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Marketing Modernity: Advertising in the 1920s
Transcript of Marketing Modernity: Advertising in the 1920s
Advertising and Progressive Era Reform
19th C. Ads for cure-alls, quack meds, and VD treatments
Ads deemed misleading or obscene alarmed moralists and professional advertisers
Truth-in-Advertising Movement emerges, ca. 1890, from within the advertising industry
"Herbert Hoover as the New President" by Oscar Cesare (1929)
1920s ads became more sensual
Helen Resor's innovative ad for Woodbury's soap (Right)
Compare with the older (and creepier) ad below
Creating Demand: The latest fashions require the latest products
Creating Needs / Manipulating Anxieties
"Halitosis" (AKA bad breath), a medical condition invented by Lambert Pharmacal to sell Listerine (left)
Soon after, Lever Bros. introduced the term "B.O.," or, "body odor" to market deodorant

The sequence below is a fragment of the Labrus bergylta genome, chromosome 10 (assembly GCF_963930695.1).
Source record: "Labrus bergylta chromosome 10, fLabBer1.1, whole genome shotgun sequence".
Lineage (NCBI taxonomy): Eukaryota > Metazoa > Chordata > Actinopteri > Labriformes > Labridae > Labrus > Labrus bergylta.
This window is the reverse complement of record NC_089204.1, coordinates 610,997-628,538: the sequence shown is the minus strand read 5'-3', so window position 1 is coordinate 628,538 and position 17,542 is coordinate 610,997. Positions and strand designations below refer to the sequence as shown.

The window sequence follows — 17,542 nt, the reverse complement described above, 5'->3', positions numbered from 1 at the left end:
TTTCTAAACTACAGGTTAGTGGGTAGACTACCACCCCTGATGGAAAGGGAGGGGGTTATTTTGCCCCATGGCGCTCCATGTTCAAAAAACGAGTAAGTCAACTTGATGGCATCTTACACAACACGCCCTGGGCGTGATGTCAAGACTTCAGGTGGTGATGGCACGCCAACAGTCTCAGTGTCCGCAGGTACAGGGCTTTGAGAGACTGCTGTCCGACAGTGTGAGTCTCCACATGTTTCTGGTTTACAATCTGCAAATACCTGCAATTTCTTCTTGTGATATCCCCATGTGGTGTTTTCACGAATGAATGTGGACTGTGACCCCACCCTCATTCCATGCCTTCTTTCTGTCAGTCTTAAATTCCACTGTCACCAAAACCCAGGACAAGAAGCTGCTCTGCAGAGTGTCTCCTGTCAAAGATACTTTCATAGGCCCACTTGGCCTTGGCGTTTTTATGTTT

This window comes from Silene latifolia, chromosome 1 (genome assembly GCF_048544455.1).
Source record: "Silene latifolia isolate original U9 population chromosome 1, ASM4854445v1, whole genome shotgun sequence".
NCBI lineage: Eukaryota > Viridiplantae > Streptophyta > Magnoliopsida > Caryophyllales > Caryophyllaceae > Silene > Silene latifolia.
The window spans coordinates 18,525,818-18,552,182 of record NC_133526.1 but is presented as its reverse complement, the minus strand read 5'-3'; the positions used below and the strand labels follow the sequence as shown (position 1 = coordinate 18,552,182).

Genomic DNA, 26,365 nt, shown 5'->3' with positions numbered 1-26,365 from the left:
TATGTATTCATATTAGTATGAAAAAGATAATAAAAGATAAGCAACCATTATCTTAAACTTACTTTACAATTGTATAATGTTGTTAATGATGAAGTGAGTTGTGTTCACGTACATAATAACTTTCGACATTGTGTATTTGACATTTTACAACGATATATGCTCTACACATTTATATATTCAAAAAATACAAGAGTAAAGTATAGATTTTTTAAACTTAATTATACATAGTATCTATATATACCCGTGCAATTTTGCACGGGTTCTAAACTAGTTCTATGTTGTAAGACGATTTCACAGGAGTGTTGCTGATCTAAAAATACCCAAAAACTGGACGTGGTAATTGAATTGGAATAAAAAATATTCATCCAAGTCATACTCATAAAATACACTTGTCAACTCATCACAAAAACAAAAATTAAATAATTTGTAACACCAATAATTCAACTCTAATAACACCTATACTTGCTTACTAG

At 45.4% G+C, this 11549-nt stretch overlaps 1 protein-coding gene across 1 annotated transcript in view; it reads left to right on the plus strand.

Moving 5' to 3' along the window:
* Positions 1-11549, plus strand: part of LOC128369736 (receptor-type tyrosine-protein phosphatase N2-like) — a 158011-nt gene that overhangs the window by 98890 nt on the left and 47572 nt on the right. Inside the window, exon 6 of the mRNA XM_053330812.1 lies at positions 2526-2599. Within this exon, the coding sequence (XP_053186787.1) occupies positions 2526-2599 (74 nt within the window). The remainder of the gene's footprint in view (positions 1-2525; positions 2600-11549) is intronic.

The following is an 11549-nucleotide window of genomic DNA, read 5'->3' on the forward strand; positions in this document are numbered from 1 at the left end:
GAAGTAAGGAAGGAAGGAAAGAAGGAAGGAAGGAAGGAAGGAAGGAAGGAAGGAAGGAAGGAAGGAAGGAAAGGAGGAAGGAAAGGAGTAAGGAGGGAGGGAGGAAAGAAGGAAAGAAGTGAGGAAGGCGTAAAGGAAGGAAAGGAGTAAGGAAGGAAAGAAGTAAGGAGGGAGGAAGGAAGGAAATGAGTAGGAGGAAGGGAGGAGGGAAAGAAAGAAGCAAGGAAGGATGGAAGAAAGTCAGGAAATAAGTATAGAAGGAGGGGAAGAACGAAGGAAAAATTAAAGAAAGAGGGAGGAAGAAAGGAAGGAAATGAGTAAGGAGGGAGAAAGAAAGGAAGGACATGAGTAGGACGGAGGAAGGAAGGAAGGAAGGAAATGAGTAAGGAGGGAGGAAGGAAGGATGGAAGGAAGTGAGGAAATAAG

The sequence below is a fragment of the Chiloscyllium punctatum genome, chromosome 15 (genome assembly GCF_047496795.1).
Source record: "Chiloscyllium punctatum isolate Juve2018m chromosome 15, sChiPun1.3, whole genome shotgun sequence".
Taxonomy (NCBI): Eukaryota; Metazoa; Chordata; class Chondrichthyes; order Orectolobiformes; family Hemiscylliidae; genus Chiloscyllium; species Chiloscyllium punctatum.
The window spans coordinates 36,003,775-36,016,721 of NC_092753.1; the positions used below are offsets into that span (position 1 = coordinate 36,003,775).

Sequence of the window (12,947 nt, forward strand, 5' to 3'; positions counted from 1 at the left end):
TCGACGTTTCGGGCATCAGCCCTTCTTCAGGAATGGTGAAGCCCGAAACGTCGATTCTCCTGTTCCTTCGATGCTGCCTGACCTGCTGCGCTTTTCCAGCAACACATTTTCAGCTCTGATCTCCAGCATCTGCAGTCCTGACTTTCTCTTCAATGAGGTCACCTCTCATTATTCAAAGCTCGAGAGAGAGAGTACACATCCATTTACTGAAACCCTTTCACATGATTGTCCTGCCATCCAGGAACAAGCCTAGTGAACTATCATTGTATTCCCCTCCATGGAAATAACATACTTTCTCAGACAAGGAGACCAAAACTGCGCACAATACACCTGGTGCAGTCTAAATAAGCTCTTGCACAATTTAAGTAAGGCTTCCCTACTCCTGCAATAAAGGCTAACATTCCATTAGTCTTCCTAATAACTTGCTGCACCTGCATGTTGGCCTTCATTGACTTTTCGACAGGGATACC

Lifestyle Marketing: Connecting the product to an image
Shifting the Emphasis
From the Product (1908 ad, left)
To the Consumer (1928 ad, right)
Managing the Modern Household
Electric appliances eased the drudgery of housework
Ads emphasized their liberating benefits
But how liberating were they?
Edward Bernays, "The Father of Public Relations"
Engineering Consent: Propaganda Applied to Advertising
Lucky Strikes ad, 1920s
Weight gain tablets ad, 1930s
Coke Ad, 1890s
Coke Ad, 1920s
"Apostles of Modernity": Professional Ad Agencies in the early 20th Century
Albert Lasker, "Father of Modern Advertising" (above)
Walter Dill Scott, early advertising psychologist (below)
Birth of Ad Philosophies
"Reasons-why" and "Image" advertising
Appealing to consumer sensibilities
Repetition and brand recognition